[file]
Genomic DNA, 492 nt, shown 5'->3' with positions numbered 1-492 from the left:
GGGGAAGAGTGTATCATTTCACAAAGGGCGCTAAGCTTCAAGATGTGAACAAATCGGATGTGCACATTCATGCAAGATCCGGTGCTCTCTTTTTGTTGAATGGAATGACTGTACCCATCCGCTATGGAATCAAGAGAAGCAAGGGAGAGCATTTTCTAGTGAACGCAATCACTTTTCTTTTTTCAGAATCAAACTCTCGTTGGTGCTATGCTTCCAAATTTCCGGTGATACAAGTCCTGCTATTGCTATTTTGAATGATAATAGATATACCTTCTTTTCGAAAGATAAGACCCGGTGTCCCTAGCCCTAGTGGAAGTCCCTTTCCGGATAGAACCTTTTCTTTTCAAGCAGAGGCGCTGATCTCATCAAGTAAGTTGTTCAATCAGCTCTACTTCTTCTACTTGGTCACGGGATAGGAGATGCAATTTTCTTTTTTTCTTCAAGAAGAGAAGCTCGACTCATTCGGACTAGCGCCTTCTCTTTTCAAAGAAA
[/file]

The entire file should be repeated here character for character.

Genomic DNA, 492 nt, shown 5'->3' with positions numbered 1-492 from the left:
GGGGAAGAGTGTATCATTTCACAAAGGGCGCTAAGCTTCAAGATGTGAACAAATCGGATGTGCACATTCATGCAAGATCCGGTGCTCTCTTTTTGTTGAATGGAATGACTGTACCCATCCGCTATGGAATCAAGAGAAGCAAGGGAGAGCATTTTCTAGTGAACGCAATCACTTTTCTTTTTTCAGAATCAAACTCTCGTTGGTGCTATGCTTCCAAATTTCCGGTGATACAAGTCCTGCTATTGCTATTTTGAATGATAATAGATATACCTTCTTTTCGAAAGATAAGACCCGGTGTCCCTAGCCCTAGTGGAAGTCCCTTTCCGGATAGAACCTTTTCTTTTCAAGCAGAGGCGCTGATCTCATCAAGTAAGTTGTTCAATCAGCTCTACTTCTTCTACTTGGTCACGGGATAGGAGATGCAATTTTCTTTTTTTCTTCAAGAAGAGAAGCTCGACTCATTCGGACTAGCGCCTTCTCTTTTCAAAGAAA